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Robert Lochner

Robert Lochner (October 20 1918 - September 21 2003) was a journalist who helped to revive the free media in West Germany after World War II and who is most well-known for assisting John F. Kennedy with his famous "Ich bin ein Berliner" speech in 1963.

Born in New York on October 20 1918, Lochner grew up in Berlin; after studying in Chicago, he returned to Germany as a US soldier in 1945 after the end of the Nazi dictatorship. His firm knowledge of the German language enabled him to become chief interpreter for the US occupation forces in Western Germany, until he took a position as chief editor of the "Neue Zeitung" newspaper in Frankfurt in 1949.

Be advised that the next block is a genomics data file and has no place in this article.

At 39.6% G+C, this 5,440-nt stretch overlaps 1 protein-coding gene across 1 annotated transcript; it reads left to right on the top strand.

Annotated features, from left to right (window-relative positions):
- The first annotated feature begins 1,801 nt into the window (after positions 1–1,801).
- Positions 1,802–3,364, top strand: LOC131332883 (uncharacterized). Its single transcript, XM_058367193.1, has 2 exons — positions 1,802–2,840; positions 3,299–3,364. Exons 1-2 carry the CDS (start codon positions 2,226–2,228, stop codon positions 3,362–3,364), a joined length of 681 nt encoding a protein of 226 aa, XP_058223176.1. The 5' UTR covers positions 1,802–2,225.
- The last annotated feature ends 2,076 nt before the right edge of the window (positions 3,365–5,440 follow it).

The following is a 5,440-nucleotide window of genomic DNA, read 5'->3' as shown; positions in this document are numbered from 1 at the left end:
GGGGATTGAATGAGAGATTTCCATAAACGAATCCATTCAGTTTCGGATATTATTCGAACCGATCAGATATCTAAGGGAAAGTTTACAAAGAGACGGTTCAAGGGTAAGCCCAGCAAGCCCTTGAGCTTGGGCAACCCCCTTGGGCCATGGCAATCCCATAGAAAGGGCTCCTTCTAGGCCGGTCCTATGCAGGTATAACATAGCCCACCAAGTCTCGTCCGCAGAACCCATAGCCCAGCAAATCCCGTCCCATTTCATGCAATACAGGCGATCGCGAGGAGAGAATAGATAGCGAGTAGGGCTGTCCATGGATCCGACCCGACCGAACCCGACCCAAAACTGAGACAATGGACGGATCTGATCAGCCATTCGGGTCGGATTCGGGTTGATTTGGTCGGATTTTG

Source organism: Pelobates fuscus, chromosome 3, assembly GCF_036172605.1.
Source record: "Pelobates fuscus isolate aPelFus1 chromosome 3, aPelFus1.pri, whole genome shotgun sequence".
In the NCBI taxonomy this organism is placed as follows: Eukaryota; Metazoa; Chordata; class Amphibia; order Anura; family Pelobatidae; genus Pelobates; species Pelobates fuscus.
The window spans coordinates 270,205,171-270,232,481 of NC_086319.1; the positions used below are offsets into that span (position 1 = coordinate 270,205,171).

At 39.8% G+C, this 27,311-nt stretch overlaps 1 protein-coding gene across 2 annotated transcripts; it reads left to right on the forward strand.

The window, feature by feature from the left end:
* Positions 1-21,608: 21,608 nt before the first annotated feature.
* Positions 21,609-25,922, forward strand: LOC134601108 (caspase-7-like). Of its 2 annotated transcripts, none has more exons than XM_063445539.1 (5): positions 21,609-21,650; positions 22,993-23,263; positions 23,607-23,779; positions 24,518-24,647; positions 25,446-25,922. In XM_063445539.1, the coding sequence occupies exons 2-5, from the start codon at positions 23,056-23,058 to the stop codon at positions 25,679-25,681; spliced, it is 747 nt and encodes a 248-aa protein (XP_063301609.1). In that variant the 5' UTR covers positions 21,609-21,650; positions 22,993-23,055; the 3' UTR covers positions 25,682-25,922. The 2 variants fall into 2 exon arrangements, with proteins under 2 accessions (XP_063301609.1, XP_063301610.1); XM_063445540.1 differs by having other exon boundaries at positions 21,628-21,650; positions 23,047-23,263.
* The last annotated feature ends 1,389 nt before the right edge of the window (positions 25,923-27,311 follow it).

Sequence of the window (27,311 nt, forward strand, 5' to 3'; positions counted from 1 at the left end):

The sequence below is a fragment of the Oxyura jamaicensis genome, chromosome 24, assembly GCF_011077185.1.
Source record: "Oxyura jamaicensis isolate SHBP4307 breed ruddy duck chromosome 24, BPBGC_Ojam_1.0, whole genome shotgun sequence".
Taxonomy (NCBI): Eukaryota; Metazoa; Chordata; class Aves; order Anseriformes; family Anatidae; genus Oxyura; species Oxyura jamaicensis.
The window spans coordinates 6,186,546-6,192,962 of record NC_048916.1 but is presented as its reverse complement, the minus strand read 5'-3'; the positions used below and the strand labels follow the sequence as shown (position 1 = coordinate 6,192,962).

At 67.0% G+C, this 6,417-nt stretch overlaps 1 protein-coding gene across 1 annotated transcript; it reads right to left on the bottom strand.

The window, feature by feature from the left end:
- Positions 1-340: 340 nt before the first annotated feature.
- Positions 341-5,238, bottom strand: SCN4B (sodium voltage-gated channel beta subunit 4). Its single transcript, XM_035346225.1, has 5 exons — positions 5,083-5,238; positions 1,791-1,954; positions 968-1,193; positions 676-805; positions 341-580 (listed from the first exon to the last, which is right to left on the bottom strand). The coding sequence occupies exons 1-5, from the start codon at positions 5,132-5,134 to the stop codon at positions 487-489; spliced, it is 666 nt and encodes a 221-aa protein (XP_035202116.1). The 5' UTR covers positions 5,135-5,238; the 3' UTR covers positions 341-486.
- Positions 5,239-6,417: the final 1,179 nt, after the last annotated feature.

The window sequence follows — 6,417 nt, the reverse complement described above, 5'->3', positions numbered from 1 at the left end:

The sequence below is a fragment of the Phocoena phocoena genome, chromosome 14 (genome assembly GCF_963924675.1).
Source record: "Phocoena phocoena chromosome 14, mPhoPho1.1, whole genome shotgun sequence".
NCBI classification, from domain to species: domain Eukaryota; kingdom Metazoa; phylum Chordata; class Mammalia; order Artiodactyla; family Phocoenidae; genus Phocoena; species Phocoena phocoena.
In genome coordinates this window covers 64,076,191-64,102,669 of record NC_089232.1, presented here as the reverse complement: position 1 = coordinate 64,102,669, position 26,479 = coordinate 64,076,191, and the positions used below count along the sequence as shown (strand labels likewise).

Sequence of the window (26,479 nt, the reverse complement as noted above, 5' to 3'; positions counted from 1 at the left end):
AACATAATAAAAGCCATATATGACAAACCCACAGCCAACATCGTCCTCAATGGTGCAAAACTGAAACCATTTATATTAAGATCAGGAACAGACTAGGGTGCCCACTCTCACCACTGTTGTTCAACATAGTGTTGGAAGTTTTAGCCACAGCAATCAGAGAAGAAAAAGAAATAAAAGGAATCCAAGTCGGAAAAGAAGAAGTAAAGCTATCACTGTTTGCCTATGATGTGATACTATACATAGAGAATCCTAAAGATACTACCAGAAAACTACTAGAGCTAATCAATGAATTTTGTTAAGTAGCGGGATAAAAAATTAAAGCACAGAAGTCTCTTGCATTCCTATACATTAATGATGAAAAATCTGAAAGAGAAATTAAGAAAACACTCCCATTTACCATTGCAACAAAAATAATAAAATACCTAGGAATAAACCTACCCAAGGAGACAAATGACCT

Lochner also was head of the Radio in the American Sector, RIAS, a radio station supported by the US government in West Berlin during Kennedy's visit to West Germany, and also acted as Kennedy's interpreter, helping the president practice his speech on June 26 1963 and the key phrase "Ich bin ein Berliner" ("I am a Berliner"), for which he created the phonetic spelling "ish been oin bear-lee-ner".

Later in his life, Lochner worked in Vietnam and Washington, before retiring in Berlin. He died from a lung embolism on September 21 2003, and leaves three daughters and a son.

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